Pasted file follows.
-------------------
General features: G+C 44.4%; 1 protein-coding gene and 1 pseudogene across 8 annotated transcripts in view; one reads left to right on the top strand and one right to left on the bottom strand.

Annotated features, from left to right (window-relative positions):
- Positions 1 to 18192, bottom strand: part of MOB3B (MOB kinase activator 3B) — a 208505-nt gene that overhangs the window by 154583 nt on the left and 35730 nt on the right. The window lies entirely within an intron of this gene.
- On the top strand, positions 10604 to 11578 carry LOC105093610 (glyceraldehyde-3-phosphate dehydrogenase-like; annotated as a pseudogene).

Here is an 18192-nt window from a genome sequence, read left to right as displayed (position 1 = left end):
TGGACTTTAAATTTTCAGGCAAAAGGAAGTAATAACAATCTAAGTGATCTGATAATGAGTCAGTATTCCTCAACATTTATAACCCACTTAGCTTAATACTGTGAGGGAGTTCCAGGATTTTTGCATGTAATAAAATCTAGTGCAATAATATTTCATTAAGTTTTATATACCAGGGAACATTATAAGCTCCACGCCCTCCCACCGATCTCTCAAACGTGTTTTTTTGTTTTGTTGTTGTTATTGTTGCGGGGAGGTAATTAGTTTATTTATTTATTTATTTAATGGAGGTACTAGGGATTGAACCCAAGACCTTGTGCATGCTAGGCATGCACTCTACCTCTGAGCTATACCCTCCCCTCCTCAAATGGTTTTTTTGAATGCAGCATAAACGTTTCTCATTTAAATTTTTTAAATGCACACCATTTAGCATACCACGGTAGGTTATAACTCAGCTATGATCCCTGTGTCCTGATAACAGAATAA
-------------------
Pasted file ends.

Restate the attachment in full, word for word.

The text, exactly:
General features: G+C 44.4%; 1 protein-coding gene and 1 pseudogene across 8 annotated transcripts in view; one reads left to right on the top strand and one right to left on the bottom strand.

Annotated features, from left to right (window-relative positions):
- Positions 1 to 18192, bottom strand: part of MOB3B (MOB kinase activator 3B) — a 208505-nt gene that overhangs the window by 154583 nt on the left and 35730 nt on the right. The window lies entirely within an intron of this gene.
- On the top strand, positions 10604 to 11578 carry LOC105093610 (glyceraldehyde-3-phosphate dehydrogenase-like; annotated as a pseudogene).

Here is an 18192-nt window from a genome sequence, read left to right as displayed (position 1 = left end):
TGGACTTTAAATTTTCAGGCAAAAGGAAGTAATAACAATCTAAGTGATCTGATAATGAGTCAGTATTCCTCAACATTTATAACCCACTTAGCTTAATACTGTGAGGGAGTTCCAGGATTTTTGCATGTAATAAAATCTAGTGCAATAATATTTCATTAAGTTTTATATACCAGGGAACATTATAAGCTCCACGCCCTCCCACCGATCTCTCAAACGTGTTTTTTTGTTTTGTTGTTGTTATTGTTGCGGGGAGGTAATTAGTTTATTTATTTATTTATTTAATGGAGGTACTAGGGATTGAACCCAAGACCTTGTGCATGCTAGGCATGCACTCTACCTCTGAGCTATACCCTCCCCTCCTCAAATGGTTTTTTTGAATGCAGCATAAACGTTTCTCATTTAAATTTTTTAAATGCACACCATTTAGCATACCACGGTAGGTTATAACTCAGCTATGATCCCTGTGTCCTGATAACAGAATAA